2. Have you ever found yourself in a situation where you just didn’t know what to do, something where the “right answer” wasn’t so obvious, or where the right path wasn’t such an easy one to take? What made this situation, or the choice you had to make, so difficult? Looking back, do you think you made the right choice? Are you proud of what you did? Why or why not?
A motto often associated with Jesuit and Marymount schools is “Educating men and women for others.” Pedro Arrupe, the former head of the Jesuits, once said that “our prime educational objective must be to form men and women for others, who believe that a love of self or of God which does not issue forth in justice for the least of their neighbors is a farce.”
What do you think Fr. Arrupe meant when he said this? Please give an example of someone you know, other than your teachers and parents, who works for justice for the least of their neighbors.
Here are some questions to consider before you answer that:
1. Who is someone that, if they asked you to donate your kidney to save his or her life, you would consider doing it? Is there a person or a type of person for whom you would not consider doing do this? What is the difference between those two people? I’m not implying that you should necessarily be willing to donate a kidney to anyone who asks. But this will get you thinking about what the “least of their neighbors” means.
2. What do you think Fr. Arrupe means when he says, men and women should be “for others”? To whom do you think he is referring when he says “others”? Do you think he means just good people, or people who go to church, or people who seem to deserve the help?
3. Have you personally witnessed a person helping the least of his or her neighbors, something that was really memorable to you? How did this impact you? Are you any different today as a result of witnessing this?
In college, you're going to pushed to think hard, not just to get your assignments done. That's why LMU has prompts like this–to see who's ready to embrace the exercise of thinking about difficult questions and answering them thoughtfully. The key lesson here is to think before you write.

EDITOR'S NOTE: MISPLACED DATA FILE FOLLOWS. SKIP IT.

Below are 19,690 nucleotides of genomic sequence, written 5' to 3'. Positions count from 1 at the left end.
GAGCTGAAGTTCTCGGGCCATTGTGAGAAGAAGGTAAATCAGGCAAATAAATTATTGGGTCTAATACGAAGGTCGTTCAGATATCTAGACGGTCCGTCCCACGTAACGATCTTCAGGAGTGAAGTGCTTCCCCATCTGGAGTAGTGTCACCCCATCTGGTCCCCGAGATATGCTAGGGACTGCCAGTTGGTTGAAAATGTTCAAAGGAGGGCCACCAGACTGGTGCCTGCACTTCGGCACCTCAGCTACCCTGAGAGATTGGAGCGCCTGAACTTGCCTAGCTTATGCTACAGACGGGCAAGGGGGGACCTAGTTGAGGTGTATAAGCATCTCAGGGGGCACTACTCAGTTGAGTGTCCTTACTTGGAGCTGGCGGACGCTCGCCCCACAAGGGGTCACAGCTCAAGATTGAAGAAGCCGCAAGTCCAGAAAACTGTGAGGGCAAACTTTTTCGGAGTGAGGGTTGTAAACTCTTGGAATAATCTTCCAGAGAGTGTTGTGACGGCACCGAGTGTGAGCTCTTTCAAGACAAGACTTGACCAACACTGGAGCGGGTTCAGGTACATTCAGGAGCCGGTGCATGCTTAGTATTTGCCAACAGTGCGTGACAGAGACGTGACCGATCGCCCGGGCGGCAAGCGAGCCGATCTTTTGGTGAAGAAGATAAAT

Note: Before you follow our tips, we recommend you read our "How to" guide here: Download HowToUse30Guides
And if you have other questions about essays, applications, interviews or financial aid, visit our online store. We’ve got books, videos and downloadable guides to help you. Or you could speak with one of our online college counselors.
Filed Under: Advice for specific colleges
It’s simple. Character counts because character increases well-being and leads to a life of fulfillment.
It is widely acknowledged that character –not beauty, high test scores, or wealth – account for life satisfaction. So how do children develop character during their academic climb from kindergarten through high school?
Educational goals of developing intelligence are well articulated and their outcomes can be measured. Until now, however, character strengths were less defined and not as measurable.
Martin Luther King Jr. understood why character counts most. At a speech at Morehouse College in 1948, he said, “We must remember that intelligence is not enough. Intelligence plus character – that is the goal of true education.”
When I reflect on King’s statement, I think of my closest friends and the people I most respect. I am drawn to them by forces beyond intellect and success. I admire their character strengths, the values they hold, and how they treat me as a fellow human being. So when we think of education in the broadest sense of the word, it is important to consider how kids develop character during childhood and adolescence that determine the kind of adults they become.
This is the first in a series of articles on character — why character counts, and ways we help foster character strengths in children. This article defines character strengths and presents a framework for understanding them. As adults who model character to kids each and every day, it’s helpful to begin by taking inventory of our own character strengths!
Character Counts Throughout Life
While researchers are not in total agreement, there has been effort in recent years to define character strengths. The academic goals of education are often well-articulated and outcomes can be measured. Until now, however, character strengths were less defined and not as measurable.